Judge Hall reads to students
BUCKHANNON – Upshur County Circuit Judge Kurt Hall found himself in a classroom instead of a courtroom on Thursday.
Dressed in full judicial attire, Hall read aloud to Gabrielle Rhodes’ third-grade class at Union Elementary School and answered numerous questions about the judicial system. Hall was amazed at the children’s curiosity.
“This is the first time I’ve ever done something like this. It’s clear to me now that this is something that needs to be done. Children need to be given an introduction to the courts. They have a lot of questions. I couldn’t answer all the questions in the amount of time I had. But I appreciate the fact that I was able to answer a few of them,” Hall said.
The event was part of the Robes to School Program initiated a few years ago by the West Virginia Supreme Court, Rhodes said.
“It’s to encourage judges to get involved in the school systems by reading aloud and talking to the students about the judicial system. About two weeks ago, I contacted Judge Hall and asked if he would be willing to come in and read. He eagerly accepted,” she said.
Third-graders Emily Evans and Heather Hayes enjoyed getting to know the man behind the bench. Evans said she liked the question and answer session most, while Hayes said she preferred the story Hall read aloud.
“I thought it was really cool getting to meet a judge. You get to learn more about him,” Evans said.
Added Hayes, “I thought he was a great leader, and he was a great story teller.”
Having Hall interact with the children provided them with a wonderful learning experience, Principal Dr. Sara Stankus said. It also reinforced the concepts students are learning in school.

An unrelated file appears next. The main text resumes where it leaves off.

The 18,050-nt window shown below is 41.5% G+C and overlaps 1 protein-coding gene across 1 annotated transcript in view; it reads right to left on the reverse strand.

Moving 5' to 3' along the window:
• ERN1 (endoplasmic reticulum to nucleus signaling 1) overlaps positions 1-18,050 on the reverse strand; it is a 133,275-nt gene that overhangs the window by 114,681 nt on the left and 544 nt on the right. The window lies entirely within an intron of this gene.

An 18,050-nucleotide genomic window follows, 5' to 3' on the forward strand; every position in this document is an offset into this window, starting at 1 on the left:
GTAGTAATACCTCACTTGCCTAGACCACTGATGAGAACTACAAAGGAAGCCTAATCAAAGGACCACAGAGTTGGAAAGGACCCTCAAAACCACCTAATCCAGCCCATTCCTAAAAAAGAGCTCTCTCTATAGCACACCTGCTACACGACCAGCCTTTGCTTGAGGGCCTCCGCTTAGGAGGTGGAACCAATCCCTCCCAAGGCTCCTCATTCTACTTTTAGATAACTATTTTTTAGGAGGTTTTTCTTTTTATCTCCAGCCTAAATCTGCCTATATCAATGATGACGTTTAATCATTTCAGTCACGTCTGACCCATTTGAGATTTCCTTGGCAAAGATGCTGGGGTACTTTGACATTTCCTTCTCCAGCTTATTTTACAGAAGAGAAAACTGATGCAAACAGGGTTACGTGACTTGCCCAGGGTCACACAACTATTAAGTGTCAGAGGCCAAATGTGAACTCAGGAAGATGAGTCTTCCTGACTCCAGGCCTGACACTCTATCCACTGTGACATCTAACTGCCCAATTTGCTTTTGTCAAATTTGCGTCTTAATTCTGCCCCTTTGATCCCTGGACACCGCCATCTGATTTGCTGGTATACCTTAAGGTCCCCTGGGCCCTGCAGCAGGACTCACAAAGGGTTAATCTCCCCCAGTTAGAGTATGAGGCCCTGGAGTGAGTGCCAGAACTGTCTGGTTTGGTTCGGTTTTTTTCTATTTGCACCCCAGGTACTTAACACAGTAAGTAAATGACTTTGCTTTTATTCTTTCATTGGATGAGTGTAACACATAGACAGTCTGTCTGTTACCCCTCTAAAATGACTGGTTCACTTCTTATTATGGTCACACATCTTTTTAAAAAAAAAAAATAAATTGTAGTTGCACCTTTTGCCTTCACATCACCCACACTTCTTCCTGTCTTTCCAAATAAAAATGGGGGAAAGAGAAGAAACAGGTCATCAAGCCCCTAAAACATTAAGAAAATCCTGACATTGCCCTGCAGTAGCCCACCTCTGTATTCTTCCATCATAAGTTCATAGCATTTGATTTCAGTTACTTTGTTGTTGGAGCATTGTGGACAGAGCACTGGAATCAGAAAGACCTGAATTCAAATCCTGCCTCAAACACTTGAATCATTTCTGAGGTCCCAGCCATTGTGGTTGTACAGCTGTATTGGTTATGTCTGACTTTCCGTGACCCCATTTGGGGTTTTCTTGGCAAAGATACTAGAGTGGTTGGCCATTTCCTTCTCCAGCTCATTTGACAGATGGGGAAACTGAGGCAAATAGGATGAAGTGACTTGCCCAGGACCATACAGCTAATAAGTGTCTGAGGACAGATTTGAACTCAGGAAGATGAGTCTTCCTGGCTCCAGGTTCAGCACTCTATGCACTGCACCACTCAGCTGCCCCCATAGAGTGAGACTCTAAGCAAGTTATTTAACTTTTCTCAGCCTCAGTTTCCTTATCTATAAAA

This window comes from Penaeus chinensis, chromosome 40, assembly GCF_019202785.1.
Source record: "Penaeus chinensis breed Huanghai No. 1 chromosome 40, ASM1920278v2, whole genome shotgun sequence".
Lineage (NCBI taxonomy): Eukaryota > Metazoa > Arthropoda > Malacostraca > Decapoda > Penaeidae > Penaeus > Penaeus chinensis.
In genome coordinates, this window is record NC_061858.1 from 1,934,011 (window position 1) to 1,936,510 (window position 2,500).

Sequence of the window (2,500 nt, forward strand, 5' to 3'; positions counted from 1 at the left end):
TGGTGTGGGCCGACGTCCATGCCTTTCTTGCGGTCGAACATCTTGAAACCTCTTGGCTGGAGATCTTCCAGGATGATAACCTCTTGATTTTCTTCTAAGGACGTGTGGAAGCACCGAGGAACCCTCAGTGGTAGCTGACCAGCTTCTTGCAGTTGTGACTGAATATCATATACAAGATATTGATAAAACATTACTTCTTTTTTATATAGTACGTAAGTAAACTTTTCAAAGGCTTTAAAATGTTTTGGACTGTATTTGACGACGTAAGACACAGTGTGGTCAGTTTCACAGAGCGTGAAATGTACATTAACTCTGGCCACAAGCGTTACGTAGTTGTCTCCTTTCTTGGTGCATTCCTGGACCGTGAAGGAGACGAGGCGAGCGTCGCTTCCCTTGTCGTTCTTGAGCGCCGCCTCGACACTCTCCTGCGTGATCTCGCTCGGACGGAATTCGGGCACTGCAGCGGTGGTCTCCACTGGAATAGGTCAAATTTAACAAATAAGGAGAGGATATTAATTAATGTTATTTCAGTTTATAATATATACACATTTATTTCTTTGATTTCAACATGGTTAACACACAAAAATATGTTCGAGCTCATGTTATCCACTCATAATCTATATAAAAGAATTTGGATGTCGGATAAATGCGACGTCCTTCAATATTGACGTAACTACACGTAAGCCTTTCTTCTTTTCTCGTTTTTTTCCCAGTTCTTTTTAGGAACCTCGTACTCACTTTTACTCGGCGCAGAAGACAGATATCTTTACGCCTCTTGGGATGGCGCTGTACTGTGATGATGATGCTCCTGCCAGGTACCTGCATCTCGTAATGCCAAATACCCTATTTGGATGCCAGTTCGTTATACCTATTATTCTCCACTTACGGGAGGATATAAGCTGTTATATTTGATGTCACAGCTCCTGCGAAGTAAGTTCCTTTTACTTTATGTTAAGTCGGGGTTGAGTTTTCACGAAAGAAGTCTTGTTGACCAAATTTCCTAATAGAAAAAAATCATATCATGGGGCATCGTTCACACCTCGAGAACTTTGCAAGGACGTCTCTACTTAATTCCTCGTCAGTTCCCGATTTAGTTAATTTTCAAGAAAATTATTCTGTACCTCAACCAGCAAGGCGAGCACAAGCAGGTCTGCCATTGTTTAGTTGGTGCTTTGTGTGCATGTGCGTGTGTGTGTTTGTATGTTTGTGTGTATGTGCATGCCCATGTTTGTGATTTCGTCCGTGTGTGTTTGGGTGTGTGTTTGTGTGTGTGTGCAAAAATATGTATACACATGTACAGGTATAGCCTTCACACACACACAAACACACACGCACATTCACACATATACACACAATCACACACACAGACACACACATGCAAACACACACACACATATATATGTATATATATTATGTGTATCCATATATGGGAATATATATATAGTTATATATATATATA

Union is a “Leader in Me” school, meaning students learn the Seven Effective Habits of Highly Effective People developed by Stephen R. Covey. Having a community leaders like Hall come to the school helps bolster the concept that leadership is a trait that children can develop and nurture into adulthood, Stankus said.
“He’s such a busy person. For him to take time out to read to children, first of all, speaks very clearly of his character and, second, the value he places on education and literacy as well. The read-aloud volunteers are critical to what we’re doing here in school,” she said.
“When Judge Hall comes as a community leader, as someone of integrity, it’s another way for students to see that leadership is not just about what you get, it’s about what you give. That’s where the value is. We teach a lot about the value of service and the importance of service. He’s setting all of those examples for our students,” Stankus added.
This is the first year the third-graders are learning about the different branches of government, Rhodes said. Hall’s visit was a great way to move beyond learning from a textbook.
“Rather than them read about it in social studies books, this is a hands-on experience that they won’t forget because it was a real-life experience,” she said. “The students are very inquisitive. We’ve taught them that’s how they learn, by asking questions.”
Hall just hopes the students got as much out of the experience as he did.
“It was absolutely incredible. They were a very bright bunch of kids. They were enthusiastic. I hope they enjoyed it. I feel like I got more out of it than they did,” he said.